Encouraging people to spend, their dollars are loose
Heralding the call of the spender
We’re all waiting to hear back from the lender
Lives saved of a business lost?
What will it all amount to?
How will we measure the True Cost?
Masks and scarves worn as protection
Anything we can do to keep away the infection
Worried eyes gleam dark over the mask
Shopping has become a dangerous task
Safety is the question we all ask
Squirt of sanitiser, we clean our hands
We’re happy we live in so-called Distant Lands
Aotearoa is a place far-away
We’re protected as long as border restrictions stay
Tourism providers ask, how long til we open, if i may?
Cafe orders made, social distancing rules
There’s two metre spaced out bar stools
Pick up and collect, will this be the new norm?
It feels like a nice piece of ordinary after the Covid storm.
I wrote this poem in friendly creative competition with my father towards the end of the month-long Aotearoa New Zealand 2020 Lockdown. I utilised rhyme schemes and cultural reflection to communicate both personal and political views on the Covid 19 situation at the time.
I hope this poem is both of its time (a snapshot of a person in a historical moment) and that it can also be read as a more universal reflection on a world changing event.
So, I’ve spent the last fifteen minutes crying about Iron Man (aka Robert Downey Junior) dying in Avengers: Endgame. It wasn’t just the odd tear trickle about a hero sacrificing his life for The Greater Good. Nor was it about watching his wife, Piper (Gwyneth Paltrow with great hair), and his little daughter grieve for him along with rest of The Avengers – their broad-muscled shoulders suited in black. This was a different kind of crying. The scared kind. But also (thankfully) the sort that leaves you feeling way better when it’s over.
I hadn’t realised how sad and stressed and scared I’d been feeling until I watched Robert Downey Junior die. His death gave me an excuse to cry. And heck did I need an excuse.
It also came with an instrumental soundtrack to set the mood and pretty actors (Paltrow) weeping but their eye makeup didn’t run. My eye makeup did run. Lines of black tracking down my cheeks. I’ve spent the last five minutes fixing my face.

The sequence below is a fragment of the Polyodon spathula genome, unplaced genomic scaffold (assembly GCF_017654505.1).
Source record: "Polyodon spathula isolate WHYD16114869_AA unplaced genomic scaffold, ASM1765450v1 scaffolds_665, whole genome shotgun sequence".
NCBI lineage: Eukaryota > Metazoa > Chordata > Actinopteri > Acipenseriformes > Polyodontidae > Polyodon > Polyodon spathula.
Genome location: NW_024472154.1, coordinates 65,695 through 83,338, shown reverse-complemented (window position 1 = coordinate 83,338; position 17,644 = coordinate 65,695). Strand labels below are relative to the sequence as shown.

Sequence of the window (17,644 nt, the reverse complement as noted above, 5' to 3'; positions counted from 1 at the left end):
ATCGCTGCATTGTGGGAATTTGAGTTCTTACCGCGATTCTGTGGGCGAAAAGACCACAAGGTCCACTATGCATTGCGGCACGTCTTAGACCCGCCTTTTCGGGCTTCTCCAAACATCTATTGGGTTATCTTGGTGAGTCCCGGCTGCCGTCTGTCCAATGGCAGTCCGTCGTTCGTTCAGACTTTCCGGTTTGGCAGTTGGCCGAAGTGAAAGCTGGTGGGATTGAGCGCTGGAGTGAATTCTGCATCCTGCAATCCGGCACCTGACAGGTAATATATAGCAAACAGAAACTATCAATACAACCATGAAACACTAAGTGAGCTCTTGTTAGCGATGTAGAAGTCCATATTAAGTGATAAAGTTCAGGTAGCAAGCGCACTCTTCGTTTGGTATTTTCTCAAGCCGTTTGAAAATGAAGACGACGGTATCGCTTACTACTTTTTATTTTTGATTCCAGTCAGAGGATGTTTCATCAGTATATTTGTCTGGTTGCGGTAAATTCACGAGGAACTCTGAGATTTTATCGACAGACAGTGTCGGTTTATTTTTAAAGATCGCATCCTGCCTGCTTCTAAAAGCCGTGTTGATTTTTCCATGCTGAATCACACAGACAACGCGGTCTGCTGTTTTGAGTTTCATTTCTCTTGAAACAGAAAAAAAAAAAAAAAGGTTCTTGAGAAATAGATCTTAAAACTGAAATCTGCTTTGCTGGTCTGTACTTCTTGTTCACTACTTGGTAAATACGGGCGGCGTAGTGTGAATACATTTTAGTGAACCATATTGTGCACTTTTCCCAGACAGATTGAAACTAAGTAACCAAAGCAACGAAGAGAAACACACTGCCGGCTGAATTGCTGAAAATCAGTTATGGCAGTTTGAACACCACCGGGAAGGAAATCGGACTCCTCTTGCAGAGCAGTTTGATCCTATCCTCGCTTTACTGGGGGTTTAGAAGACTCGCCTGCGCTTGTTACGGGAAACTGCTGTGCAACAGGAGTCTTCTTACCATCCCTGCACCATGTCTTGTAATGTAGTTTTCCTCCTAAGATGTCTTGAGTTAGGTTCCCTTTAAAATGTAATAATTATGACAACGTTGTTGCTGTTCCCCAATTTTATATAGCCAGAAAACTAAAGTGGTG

Covid-19 has changed our world. Life for me, personally, is not too different. Yet. But I am braced for things to get worse before they get better. News from overseas tells us of the lockdown going on for weeks and the emergency panic buying (hello- toilet tissue tussles!) It also tells us about the deaths…
Ten days ago was my twenty ninth birthday. I started the day with yoga. I sipped tea while reading Emily Dickinson poetry. I went to work where I shared individually wrapped chocolate (hygiene awareness) for mutual celebration.
I met my father at The Botanic Gardens for lunch. He zombie walked towards me. I karate kicked at his zombie in a gesture of joke protection. This, these jokey, not-touching, ways of greeting each other are our new norm. Apparently, a tourist smiled at our antics. I’m glad I made someone smile that day. It feels like a small win for the world.
My father and I found a park bench on a crackly-yellow-water-starved piece of grass and watched the city below sparkle in the Indian summer sun. I drank tea from a unicorn patterned thermos. I ate a banana. My father said, unusually seriously, how he wished I didn’t have to live through This Time. Because things were going to get ‘pretty fucking grim.’ I cried inside at these words of care. Mainly because of the love in them. But also because of The Fear.
I know anxiety.I’m much better than I was, but some days I do feel pretty intensely what I term ‘the-butterfly-belly-beat’ of worry and anxiety and tension and just that feeling that something-really-bad-is-going-to-happen.
That Really Bad is happening. And I’m surviving it (so far.)